Wednesday, September 30, 2009
H1N1 Swine Flu Pandemic
Be informed, watch this interview! Steve Hilley Infection Prevention and Hospital Prepardeness Coordinator from the Yampa Valley Medical Center helps to clear the air about the H1N1 Flu Pandemic.
Steamboat Springs School district officials said 151 of Steamboat Springs Middle School's 497 students were called in sick or sent home Tuesday.
With 30 percent of students absent, the Steamboat Springs School District reached a threshold it established to discuss closing the school. Superintendent Shalee Cunningham said district officials don't think the absences at the middle school were a H1N1, or swine flu, outbreak. Like Monday, when 133 students were home sick from the middle school, students missed classes because of a variety of illnesses Tuesday. Reported illnesses included flu, strep throat, fever, sinus and bronchial infections, and head and chest colds.
Principal Tim Bishop said parents called in 85 students sick Tuesday morning. He said by the end of the day, 66 more were sent home. Bishop said the school is being more proactive about sending kids home if they complain of feeling ill or exhibit any symptoms.
Cunningham said district officials will meet Friday with the countywide swine flu group that began meeting last fall. That group includes representatives of the Northwest Colorado Visiting Nurse Association, Yampa Valley Medical Center, Routt County Emergency Management, Colorado Mountain College's Alpine campus, and the superintendents of Steamboat, Hayden and South Routt school districts. Until Friday's meeting, Cunningham said, the district would continue to monitor the absentee rate at the middle school.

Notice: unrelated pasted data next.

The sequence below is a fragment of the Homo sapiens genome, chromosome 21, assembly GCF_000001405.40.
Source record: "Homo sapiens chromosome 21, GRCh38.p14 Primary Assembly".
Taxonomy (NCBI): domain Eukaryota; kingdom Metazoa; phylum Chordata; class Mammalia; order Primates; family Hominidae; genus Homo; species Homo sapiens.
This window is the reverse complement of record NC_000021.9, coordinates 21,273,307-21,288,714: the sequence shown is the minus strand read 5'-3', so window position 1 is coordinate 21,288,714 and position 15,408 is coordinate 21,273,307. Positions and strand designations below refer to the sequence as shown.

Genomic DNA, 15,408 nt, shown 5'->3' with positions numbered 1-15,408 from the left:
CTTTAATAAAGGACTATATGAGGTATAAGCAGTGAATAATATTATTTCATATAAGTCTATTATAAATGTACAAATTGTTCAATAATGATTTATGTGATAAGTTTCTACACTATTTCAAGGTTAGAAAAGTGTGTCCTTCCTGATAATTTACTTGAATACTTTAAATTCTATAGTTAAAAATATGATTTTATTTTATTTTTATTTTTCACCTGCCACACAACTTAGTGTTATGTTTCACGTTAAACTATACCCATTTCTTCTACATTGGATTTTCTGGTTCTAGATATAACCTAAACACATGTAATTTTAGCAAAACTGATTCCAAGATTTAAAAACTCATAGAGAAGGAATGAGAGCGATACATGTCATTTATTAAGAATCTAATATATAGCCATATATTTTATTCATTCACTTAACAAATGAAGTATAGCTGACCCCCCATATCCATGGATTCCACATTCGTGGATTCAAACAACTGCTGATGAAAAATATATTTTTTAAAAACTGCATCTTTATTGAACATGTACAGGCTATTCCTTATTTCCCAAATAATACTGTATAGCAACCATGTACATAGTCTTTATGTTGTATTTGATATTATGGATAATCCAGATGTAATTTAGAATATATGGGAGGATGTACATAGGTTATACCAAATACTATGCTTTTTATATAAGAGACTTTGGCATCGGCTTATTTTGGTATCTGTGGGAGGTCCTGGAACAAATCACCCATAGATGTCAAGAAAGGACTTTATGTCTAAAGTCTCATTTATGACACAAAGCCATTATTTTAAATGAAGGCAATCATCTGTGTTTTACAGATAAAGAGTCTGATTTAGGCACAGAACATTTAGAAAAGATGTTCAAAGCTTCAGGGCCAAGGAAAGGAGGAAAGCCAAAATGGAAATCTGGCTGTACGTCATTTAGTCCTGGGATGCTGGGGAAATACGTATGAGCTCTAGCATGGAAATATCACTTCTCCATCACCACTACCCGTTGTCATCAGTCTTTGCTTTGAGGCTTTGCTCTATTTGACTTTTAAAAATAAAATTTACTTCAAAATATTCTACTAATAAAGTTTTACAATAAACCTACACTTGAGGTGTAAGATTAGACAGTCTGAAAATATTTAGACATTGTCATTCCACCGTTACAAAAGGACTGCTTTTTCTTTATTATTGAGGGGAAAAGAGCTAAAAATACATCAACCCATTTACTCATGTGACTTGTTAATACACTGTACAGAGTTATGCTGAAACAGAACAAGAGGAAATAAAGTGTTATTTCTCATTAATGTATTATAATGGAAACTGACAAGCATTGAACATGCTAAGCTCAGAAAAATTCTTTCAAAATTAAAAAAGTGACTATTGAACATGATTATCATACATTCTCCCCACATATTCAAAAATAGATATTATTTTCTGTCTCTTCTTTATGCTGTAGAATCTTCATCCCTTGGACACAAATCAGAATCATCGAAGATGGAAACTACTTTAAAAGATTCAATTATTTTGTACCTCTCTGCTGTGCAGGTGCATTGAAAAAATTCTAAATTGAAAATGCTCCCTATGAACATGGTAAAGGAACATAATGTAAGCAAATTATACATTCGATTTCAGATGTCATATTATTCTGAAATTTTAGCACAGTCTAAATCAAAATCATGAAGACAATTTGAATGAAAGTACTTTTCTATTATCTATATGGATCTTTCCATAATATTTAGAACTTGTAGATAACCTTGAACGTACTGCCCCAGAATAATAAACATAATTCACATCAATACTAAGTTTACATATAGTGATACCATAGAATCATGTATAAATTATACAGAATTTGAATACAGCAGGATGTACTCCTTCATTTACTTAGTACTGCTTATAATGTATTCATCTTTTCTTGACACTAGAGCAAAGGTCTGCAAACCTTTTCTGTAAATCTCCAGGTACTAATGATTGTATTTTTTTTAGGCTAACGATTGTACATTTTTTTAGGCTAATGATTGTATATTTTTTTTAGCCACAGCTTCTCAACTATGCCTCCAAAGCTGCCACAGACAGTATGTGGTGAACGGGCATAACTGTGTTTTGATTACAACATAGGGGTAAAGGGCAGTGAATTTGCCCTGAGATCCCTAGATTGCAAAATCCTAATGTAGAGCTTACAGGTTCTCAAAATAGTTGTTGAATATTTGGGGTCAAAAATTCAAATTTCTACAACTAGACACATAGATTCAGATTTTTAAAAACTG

"I worry every day, but I don't think closing schools is the solution for us," she said, adding that such a measure had little success nationwide last year when the spread of swine flu made news across the country.
In his 11 years at the middle school, Bishop said, Tuesday was the highest number of students absent at one time.
"I don't know what it means because the normal flu we get each year, we've not even begun to enter that season yet," he said. "So I'm definitely curious and wary of the winter months to see how this works out."
Bishop added that the school is being more vigilant in its efforts to curb the spread of illness. Staff members are encouraging students to wash their hands and use hand sanitizer frequently, are sanitizing doorknobs and railings and have begun looking at the ventilation system, he said.
And with only 11 of the 39 seventh-grade football players at school Tuesday, and the coach home sick, the after school game was canceled, Bishop said. He said the eighth-grade team played with only 12 players.
Bishop said the school has been fortunate with only two teachers absent Tuesday. He expects to see the same number today.
Cunningham said that while the countywide group initially set the 30 percent threshold for entire districts, not individual schools, members will apply the threshold specifically to Steamboat Springs Middle School given the number of absent students.
Until Monday, Cunningham said the middle school's absentee average was between 4 and 5 percent, typical for this time of year. She said the absentee rate at Soda Creek and Strawberry Park elementary schools and Steamboat Springs High School was slightly elevated, at about 8 percent.